Black Friday. Traditionally the day retailers are finally “in the black” from an accounting perspective and become profitable.
But sometimes I think Black Friday brings out some blackness in my heart. It’s ironic, isn’t it, that our mission to find gifts to bring joy often leads to exhaustion, frustration, and short tempers? A desire to bless people we love becomes a means of cursing the people who surround us – in stores, in traffic, in our homes.
Maybe it’s a good day for us to strive to be profitable in grace. Maybe it’s the perfect day to overcome the deficit created by criticizing and correcting and seek to fill our relationship banks with the good currency of grace. Maybe it’s a good day to build others up and use our words, tones, facial expressions, and gestures to give grace, to build others up.
Let no corrupting talk come out of your mouths, but only such as is good for building up, as fits the occasion, that it may give grace to those who hear. Ephesians 4:29
What could this look like on Black Friday?
Many of us have already returned from our middle-of-the-night-bargain-hunting adventures! Perhaps our opportunity to extend grace means we remember it was our choice to be under-rested. If you are like me, exhaustion often wears down my defenses and I am a little more short tempered, a little more snappish and feisty, a little less tolerant of spills, injuries, laughter and noise. Maybe the joy we hoped to spread by finding special gifts could extend to creating joy today, for those in our homes and around our table. Maybe the same love that went into roasting the turkey could go into making turkey sandwiches or decorating the tree.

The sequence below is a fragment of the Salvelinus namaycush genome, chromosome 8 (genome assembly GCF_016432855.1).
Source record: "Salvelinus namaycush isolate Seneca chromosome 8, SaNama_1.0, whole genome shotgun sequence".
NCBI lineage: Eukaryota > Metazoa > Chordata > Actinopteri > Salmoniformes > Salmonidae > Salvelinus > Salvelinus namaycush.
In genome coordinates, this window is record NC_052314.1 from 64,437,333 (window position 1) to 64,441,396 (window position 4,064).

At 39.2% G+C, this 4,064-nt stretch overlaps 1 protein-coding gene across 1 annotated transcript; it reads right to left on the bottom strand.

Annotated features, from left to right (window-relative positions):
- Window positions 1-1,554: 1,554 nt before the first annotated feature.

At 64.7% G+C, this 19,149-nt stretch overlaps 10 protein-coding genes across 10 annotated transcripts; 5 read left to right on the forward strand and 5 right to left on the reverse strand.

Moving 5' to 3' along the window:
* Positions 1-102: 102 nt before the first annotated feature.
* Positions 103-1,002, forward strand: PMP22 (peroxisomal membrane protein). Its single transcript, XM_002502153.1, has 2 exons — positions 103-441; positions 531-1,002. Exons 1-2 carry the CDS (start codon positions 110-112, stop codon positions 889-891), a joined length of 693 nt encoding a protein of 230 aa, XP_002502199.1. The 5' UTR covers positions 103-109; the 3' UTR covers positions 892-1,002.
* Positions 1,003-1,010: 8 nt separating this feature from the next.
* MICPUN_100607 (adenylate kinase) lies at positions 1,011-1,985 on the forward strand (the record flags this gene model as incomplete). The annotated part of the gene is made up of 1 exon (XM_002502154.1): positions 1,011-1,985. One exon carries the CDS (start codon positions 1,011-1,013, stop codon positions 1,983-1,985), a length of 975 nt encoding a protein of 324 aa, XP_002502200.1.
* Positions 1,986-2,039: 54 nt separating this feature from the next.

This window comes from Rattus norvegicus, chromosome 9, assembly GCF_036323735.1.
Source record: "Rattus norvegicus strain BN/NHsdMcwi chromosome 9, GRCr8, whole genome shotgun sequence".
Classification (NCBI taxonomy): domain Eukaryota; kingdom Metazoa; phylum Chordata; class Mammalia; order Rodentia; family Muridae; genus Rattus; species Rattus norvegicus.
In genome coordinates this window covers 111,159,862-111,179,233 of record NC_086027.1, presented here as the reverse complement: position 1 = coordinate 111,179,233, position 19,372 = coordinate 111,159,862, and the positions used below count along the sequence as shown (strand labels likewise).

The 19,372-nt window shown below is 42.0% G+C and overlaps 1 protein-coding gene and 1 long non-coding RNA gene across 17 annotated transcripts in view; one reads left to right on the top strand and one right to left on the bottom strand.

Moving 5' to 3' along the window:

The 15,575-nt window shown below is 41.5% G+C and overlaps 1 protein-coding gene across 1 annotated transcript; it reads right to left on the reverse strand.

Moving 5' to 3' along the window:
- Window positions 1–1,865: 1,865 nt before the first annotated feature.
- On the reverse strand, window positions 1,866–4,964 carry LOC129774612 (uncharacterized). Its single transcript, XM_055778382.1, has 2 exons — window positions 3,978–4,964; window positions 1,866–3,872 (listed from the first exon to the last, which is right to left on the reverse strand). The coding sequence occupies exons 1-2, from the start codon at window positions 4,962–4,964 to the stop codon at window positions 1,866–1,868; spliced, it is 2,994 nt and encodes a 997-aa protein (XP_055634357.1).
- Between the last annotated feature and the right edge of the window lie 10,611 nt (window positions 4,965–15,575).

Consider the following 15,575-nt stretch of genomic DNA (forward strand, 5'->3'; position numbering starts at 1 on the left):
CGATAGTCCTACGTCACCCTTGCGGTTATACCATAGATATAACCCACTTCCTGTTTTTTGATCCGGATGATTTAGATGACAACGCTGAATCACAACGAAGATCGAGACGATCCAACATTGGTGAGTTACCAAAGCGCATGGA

For those of us who have yet to venture out into the bargain arena, may I suggest we bring some light into the blackness? Today is a great day to extend grace to others. Perhaps smiling at the other shoppers, offering our place in line to someone with fewer items (or more items!), bringing snacks to share with people waiting alongside you – the ones you don’t even know who are growling about the poor management and lines and sales they missed by oversleeping on this fine day? Maybe we get a crowd singing Christmas carols while we wait, or enlist the help of other shoppers to bless someone? Or leave a little money for the person behind us, to help with their expensive Christmas purchases.
Get creative! What ways can you bring grace and hope with you as you shop (or recover from shopping)?